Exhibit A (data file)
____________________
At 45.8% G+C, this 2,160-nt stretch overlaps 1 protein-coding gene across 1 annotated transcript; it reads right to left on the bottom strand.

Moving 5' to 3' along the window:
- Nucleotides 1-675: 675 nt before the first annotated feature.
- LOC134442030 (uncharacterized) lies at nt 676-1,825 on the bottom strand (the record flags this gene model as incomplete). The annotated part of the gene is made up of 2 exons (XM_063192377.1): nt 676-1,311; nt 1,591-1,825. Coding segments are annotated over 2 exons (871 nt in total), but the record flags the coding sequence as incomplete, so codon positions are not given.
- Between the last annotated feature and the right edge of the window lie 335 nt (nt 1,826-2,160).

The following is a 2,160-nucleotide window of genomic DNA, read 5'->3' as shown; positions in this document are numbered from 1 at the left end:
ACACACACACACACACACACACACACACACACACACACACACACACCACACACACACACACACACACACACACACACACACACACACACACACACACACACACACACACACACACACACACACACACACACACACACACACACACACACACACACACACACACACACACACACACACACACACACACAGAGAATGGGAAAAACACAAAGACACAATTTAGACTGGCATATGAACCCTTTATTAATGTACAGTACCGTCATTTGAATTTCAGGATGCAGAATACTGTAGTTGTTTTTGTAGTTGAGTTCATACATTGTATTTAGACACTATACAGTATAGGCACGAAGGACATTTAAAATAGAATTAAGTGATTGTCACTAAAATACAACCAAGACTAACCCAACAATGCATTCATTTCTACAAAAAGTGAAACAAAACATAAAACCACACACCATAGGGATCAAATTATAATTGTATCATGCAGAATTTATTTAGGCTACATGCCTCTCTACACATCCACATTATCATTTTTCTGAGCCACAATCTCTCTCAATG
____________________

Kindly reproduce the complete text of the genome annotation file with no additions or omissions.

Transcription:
At 45.8% G+C, this 2,160-nt stretch overlaps 1 protein-coding gene across 1 annotated transcript; it reads right to left on the bottom strand.

Moving 5' to 3' along the window:
- Nucleotides 1-675: 675 nt before the first annotated feature.
- LOC134442030 (uncharacterized) lies at nt 676-1,825 on the bottom strand (the record flags this gene model as incomplete). The annotated part of the gene is made up of 2 exons (XM_063192377.1): nt 676-1,311; nt 1,591-1,825. Coding segments are annotated over 2 exons (871 nt in total), but the record flags the coding sequence as incomplete, so codon positions are not given.
- Between the last annotated feature and the right edge of the window lie 335 nt (nt 1,826-2,160).

The following is a 2,160-nucleotide window of genomic DNA, read 5'->3' as shown; positions in this document are numbered from 1 at the left end:
ACACACACACACACACACACACACACACACACACACACACACACACCACACACACACACACACACACACACACACACACACACACACACACACACACACACACACACACACACACACACACACACACACACACACACACACACACACACACACACACACACACACACACACACACACACACACACACAGAGAATGGGAAAAACACAAAGACACAATTTAGACTGGCATATGAACCCTTTATTAATGTACAGTACCGTCATTTGAATTTCAGGATGCAGAATACTGTAGTTGTTTTTGTAGTTGAGTTCATACATTGTATTTAGACACTATACAGTATAGGCACGAAGGACATTTAAAATAGAATTAAGTGATTGTCACTAAAATACAACCAAGACTAACCCAACAATGCATTCATTTCTACAAAAAGTGAAACAAAACATAAAACCACACACCATAGGGATCAAATTATAATTGTATCATGCAGAATTTATTTAGGCTACATGCCTCTCTACACATCCACATTATCATTTTTCTGAGCCACAATCTCTCTCAATG